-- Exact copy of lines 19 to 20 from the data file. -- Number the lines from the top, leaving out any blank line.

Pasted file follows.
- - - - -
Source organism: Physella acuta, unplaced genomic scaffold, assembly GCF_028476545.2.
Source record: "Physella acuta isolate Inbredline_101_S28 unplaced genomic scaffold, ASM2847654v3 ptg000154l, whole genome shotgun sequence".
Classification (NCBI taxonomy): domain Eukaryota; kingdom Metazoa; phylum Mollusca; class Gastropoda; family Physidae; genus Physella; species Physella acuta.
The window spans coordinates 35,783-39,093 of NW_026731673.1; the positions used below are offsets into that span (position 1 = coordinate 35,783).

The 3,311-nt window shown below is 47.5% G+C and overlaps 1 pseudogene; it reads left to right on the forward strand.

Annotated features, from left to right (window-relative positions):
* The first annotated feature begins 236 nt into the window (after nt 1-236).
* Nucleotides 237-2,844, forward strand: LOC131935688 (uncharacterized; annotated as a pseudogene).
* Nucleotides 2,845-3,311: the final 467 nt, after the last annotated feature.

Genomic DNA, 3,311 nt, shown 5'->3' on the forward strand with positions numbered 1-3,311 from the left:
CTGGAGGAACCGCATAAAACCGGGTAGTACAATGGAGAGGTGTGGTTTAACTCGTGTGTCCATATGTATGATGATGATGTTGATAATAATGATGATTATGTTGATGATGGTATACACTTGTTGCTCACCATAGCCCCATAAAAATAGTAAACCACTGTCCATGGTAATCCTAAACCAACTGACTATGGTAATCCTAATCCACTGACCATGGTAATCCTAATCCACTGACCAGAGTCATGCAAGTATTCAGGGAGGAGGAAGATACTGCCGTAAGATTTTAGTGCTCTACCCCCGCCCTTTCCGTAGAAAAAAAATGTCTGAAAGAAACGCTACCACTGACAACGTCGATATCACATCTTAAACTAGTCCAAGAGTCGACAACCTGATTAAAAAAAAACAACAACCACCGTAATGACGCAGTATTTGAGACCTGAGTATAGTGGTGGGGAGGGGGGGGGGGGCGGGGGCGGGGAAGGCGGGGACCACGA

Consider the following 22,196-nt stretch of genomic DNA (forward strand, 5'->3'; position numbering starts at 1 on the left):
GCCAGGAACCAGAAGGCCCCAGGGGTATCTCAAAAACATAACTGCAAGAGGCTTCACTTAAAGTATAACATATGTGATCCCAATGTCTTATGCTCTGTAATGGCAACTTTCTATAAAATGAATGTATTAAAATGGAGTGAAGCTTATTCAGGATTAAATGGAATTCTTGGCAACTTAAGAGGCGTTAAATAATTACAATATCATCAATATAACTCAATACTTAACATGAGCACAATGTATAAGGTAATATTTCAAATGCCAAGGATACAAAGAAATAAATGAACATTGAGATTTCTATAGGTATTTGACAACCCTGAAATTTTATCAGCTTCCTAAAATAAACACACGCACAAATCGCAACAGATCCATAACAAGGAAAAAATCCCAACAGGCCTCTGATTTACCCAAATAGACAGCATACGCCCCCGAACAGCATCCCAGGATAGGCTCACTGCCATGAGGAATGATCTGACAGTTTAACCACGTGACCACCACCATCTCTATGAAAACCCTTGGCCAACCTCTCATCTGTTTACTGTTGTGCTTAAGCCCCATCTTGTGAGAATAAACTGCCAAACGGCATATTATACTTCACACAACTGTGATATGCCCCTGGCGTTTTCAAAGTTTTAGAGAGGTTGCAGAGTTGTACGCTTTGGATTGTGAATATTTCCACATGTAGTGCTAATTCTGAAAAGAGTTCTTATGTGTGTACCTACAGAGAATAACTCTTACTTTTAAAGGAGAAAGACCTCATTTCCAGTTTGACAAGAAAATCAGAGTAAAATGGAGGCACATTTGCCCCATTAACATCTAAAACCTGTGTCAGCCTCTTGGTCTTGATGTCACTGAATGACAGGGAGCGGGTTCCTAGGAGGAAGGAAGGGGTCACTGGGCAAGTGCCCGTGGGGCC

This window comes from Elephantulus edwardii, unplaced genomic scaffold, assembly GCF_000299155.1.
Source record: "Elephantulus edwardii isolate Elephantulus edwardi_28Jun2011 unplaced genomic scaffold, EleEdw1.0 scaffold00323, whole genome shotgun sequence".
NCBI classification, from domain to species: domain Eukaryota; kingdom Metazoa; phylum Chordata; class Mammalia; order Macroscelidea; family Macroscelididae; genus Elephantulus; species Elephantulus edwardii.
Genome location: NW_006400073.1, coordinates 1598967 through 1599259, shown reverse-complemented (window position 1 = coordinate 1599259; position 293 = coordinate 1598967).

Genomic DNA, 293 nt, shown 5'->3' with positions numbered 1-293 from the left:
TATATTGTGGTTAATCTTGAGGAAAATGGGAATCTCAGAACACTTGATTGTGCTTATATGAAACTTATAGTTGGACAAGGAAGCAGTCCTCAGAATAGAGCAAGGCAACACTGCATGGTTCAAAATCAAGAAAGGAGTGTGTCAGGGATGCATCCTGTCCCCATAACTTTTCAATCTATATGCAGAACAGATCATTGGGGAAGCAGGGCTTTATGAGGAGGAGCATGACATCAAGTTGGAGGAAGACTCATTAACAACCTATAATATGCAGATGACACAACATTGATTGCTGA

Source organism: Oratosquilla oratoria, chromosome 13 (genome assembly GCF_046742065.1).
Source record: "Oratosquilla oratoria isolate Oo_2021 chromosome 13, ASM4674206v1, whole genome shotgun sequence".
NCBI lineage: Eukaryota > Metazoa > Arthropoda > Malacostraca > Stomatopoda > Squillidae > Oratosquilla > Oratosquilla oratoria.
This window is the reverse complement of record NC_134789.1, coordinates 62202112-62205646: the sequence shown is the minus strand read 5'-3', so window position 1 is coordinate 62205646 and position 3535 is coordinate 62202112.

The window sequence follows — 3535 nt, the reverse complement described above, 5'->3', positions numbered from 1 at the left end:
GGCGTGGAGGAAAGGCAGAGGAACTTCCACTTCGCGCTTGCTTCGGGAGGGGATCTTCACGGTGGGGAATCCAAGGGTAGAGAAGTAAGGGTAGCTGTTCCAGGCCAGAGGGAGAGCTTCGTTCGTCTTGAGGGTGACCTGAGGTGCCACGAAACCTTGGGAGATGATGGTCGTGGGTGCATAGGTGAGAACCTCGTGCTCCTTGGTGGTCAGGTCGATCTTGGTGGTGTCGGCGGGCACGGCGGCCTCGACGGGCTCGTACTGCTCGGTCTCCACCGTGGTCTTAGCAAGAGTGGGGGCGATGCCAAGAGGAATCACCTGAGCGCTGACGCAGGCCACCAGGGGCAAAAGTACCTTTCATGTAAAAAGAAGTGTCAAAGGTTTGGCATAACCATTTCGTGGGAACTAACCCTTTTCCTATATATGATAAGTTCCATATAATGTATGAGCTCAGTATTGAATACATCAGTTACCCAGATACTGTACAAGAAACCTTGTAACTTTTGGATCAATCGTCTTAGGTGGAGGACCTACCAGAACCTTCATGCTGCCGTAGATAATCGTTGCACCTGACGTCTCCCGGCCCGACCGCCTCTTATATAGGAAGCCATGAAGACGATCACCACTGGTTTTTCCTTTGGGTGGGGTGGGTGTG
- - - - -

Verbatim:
TATATTGTGGTTAATCTTGAGGAAAATGGGAATCTCAGAACACTTGATTGTGCTTATATGAAACTTATAGTTGGACAAGGAAGCAGTCCTCAGAATAGAGCAAGGCAACACTGCATGGTTCAAAATCAAGAAAGGAGTGTGTCAGGGATGCATCCTGTCCCCATAACTTTTCAATCTATATGCAGAACAGATCATTGGGGAAGCAGGGCTTTATGAGGAGGAGCATGACATCAAGTTGGAGGAAGACTCATTAACAACCTATAATATGCAGATGACACAACATTGATTGCTGA

Source organism: Oratosquilla oratoria, chromosome 13 (genome assembly GCF_046742065.1).